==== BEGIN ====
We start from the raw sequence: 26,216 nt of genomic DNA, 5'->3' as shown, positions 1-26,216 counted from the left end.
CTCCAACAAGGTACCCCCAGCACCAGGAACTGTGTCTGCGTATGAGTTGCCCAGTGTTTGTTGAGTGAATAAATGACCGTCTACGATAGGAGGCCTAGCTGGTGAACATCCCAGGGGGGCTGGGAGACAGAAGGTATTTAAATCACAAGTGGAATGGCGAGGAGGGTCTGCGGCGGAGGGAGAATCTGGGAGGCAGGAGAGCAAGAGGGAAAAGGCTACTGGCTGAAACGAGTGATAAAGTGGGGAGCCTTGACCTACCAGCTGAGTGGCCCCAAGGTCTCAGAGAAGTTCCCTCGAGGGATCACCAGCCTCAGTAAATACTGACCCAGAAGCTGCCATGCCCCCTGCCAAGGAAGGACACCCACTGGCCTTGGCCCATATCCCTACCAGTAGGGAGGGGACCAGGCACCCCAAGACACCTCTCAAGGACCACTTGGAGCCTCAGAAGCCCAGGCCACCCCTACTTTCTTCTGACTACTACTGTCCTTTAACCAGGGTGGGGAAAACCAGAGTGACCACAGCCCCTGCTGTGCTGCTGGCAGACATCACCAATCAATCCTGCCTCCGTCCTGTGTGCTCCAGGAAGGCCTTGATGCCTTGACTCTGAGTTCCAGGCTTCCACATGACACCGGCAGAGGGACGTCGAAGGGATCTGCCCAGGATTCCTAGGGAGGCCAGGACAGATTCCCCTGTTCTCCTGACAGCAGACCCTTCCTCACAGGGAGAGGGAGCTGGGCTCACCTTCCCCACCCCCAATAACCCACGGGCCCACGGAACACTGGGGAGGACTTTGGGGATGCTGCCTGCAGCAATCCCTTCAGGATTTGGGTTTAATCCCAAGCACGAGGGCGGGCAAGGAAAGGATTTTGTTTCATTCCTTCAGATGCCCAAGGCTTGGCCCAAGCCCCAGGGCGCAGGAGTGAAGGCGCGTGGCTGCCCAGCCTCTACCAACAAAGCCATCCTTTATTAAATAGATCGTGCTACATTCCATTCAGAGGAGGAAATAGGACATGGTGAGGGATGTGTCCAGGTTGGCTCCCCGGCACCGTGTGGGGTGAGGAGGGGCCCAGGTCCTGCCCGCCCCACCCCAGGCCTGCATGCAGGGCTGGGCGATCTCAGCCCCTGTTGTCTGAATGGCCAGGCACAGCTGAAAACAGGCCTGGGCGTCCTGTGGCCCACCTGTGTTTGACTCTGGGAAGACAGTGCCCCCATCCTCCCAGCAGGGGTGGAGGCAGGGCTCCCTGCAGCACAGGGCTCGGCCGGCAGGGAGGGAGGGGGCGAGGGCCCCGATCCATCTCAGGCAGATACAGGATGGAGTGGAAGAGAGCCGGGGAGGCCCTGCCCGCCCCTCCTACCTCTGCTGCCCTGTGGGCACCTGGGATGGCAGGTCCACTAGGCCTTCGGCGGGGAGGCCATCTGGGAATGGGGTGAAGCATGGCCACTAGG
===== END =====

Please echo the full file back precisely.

We start from the raw sequence: 26,216 nt of genomic DNA, 5'->3' as shown, positions 1-26,216 counted from the left end.
CTCCAACAAGGTACCCCCAGCACCAGGAACTGTGTCTGCGTATGAGTTGCCCAGTGTTTGTTGAGTGAATAAATGACCGTCTACGATAGGAGGCCTAGCTGGTGAACATCCCAGGGGGGCTGGGAGACAGAAGGTATTTAAATCACAAGTGGAATGGCGAGGAGGGTCTGCGGCGGAGGGAGAATCTGGGAGGCAGGAGAGCAAGAGGGAAAAGGCTACTGGCTGAAACGAGTGATAAAGTGGGGAGCCTTGACCTACCAGCTGAGTGGCCCCAAGGTCTCAGAGAAGTTCCCTCGAGGGATCACCAGCCTCAGTAAATACTGACCCAGAAGCTGCCATGCCCCCTGCCAAGGAAGGACACCCACTGGCCTTGGCCCATATCCCTACCAGTAGGGAGGGGACCAGGCACCCCAAGACACCTCTCAAGGACCACTTGGAGCCTCAGAAGCCCAGGCCACCCCTACTTTCTTCTGACTACTACTGTCCTTTAACCAGGGTGGGGAAAACCAGAGTGACCACAGCCCCTGCTGTGCTGCTGGCAGACATCACCAATCAATCCTGCCTCCGTCCTGTGTGCTCCAGGAAGGCCTTGATGCCTTGACTCTGAGTTCCAGGCTTCCACATGACACCGGCAGAGGGACGTCGAAGGGATCTGCCCAGGATTCCTAGGGAGGCCAGGACAGATTCCCCTGTTCTCCTGACAGCAGACCCTTCCTCACAGGGAGAGGGAGCTGGGCTCACCTTCCCCACCCCCAATAACCCACGGGCCCACGGAACACTGGGGAGGACTTTGGGGATGCTGCCTGCAGCAATCCCTTCAGGATTTGGGTTTAATCCCAAGCACGAGGGCGGGCAAGGAAAGGATTTTGTTTCATTCCTTCAGATGCCCAAGGCTTGGCCCAAGCCCCAGGGCGCAGGAGTGAAGGCGCGTGGCTGCCCAGCCTCTACCAACAAAGCCATCCTTTATTAAATAGATCGTGCTACATTCCATTCAGAGGAGGAAATAGGACATGGTGAGGGATGTGTCCAGGTTGGCTCCCCGGCACCGTGTGGGGTGAGGAGGGGCCCAGGTCCTGCCCGCCCCACCCCAGGCCTGCATGCAGGGCTGGGCGATCTCAGCCCCTGTTGTCTGAATGGCCAGGCACAGCTGAAAACAGGCCTGGGCGTCCTGTGGCCCACCTGTGTTTGACTCTGGGAAGACAGTGCCCCCATCCTCCCAGCAGGGGTGGAGGCAGGGCTCCCTGCAGCACAGGGCTCGGCCGGCAGGGAGGGAGGGGGCGAGGGCCCCGATCCATCTCAGGCAGATACAGGATGGAGTGGAAGAGAGCCGGGGAGGCCCTGCCCGCCCCTCCTACCTCTGCTGCCCTGTGGGCACCTGGGATGGCAGGTCCACTAGGCCTTCGGCGGGGAGGCCATCTGGGAATGGGGTGAAGCATGGCCACTAGG